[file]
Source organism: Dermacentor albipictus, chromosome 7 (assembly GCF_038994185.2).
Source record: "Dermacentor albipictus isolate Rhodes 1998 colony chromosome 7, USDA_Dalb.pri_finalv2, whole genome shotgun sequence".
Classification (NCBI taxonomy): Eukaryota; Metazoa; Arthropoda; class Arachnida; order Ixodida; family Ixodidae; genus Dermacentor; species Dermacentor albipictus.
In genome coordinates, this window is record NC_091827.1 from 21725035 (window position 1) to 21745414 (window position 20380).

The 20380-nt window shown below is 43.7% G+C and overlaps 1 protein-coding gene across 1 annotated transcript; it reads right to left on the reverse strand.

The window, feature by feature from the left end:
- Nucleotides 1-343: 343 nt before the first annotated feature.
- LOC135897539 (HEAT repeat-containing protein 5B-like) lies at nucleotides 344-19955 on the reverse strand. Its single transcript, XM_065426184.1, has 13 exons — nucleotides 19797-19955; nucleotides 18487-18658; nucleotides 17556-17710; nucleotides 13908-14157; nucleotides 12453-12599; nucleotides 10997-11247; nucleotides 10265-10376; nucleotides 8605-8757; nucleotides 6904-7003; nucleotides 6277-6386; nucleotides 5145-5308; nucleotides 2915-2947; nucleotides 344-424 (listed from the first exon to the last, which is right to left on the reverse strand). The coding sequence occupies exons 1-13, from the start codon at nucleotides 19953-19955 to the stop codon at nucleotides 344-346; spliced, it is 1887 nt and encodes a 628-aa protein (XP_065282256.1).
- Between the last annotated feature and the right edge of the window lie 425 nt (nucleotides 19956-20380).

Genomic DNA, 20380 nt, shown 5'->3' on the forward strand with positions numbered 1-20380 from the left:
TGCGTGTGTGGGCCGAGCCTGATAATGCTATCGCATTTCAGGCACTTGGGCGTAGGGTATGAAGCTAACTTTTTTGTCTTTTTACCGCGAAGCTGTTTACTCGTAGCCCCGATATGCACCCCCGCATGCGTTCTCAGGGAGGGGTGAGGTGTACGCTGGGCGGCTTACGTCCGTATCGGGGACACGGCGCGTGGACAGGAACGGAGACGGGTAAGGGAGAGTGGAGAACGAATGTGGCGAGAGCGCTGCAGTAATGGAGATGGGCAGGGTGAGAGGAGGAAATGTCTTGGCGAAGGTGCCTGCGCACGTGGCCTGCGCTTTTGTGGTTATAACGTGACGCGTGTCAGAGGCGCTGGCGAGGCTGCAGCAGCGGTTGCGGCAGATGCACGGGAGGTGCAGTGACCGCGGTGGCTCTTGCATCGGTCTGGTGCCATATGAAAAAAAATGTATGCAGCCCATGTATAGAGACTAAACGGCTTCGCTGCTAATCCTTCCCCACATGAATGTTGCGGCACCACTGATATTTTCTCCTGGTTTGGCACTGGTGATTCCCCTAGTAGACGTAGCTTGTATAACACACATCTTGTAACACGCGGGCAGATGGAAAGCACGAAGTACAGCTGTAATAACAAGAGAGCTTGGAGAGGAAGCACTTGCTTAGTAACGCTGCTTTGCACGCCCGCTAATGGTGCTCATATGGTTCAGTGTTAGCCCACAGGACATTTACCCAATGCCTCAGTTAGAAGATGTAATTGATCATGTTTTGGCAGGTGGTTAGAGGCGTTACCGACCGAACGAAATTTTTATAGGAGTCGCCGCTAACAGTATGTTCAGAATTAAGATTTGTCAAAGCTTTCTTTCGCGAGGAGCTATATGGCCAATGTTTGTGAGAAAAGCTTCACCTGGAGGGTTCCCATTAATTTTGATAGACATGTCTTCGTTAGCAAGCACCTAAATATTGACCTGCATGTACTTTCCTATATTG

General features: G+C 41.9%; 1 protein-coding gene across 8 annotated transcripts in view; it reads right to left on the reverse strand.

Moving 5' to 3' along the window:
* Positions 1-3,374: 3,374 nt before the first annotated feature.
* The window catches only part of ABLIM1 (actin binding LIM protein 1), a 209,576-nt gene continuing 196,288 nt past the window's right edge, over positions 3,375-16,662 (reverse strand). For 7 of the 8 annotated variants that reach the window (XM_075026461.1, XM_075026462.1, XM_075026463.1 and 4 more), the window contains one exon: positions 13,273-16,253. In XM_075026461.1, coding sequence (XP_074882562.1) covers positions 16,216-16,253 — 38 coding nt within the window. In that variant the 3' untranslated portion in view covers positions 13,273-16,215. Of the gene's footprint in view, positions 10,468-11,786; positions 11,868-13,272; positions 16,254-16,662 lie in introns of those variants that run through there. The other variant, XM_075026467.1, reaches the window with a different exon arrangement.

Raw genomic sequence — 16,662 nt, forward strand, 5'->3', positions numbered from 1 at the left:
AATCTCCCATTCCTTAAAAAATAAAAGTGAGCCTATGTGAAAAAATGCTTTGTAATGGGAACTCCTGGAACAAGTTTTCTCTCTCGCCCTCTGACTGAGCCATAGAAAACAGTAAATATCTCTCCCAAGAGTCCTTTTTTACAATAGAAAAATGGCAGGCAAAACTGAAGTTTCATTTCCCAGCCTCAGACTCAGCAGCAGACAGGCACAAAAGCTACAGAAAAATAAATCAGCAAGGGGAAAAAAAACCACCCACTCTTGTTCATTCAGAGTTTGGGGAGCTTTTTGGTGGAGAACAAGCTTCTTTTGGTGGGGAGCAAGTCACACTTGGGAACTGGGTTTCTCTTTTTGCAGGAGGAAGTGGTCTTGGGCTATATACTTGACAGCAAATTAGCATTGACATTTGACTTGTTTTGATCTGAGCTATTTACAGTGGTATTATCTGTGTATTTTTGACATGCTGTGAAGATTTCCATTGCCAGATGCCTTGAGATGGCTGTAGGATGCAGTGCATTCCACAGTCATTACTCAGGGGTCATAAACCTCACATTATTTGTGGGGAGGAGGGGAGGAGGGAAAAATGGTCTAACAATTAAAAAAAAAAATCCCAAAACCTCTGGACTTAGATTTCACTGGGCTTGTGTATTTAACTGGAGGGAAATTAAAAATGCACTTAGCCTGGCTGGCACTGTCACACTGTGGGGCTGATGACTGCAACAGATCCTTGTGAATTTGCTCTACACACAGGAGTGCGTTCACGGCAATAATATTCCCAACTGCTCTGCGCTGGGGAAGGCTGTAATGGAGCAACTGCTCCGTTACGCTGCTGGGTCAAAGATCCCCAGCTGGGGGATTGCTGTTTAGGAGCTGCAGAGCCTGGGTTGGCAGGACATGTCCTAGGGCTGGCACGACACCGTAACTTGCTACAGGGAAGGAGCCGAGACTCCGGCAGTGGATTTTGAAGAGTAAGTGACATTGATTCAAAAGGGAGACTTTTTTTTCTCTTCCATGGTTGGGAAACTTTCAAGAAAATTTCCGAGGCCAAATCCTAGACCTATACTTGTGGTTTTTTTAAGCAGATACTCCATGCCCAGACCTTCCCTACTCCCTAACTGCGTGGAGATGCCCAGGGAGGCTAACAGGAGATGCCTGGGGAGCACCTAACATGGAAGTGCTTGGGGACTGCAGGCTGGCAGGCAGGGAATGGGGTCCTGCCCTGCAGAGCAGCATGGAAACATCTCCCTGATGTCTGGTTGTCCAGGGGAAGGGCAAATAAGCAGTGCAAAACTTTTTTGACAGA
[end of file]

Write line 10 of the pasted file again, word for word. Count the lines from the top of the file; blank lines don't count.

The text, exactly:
Genomic DNA, 20380 nt, shown 5'->3' on the forward strand with positions numbered 1-20380 from the left: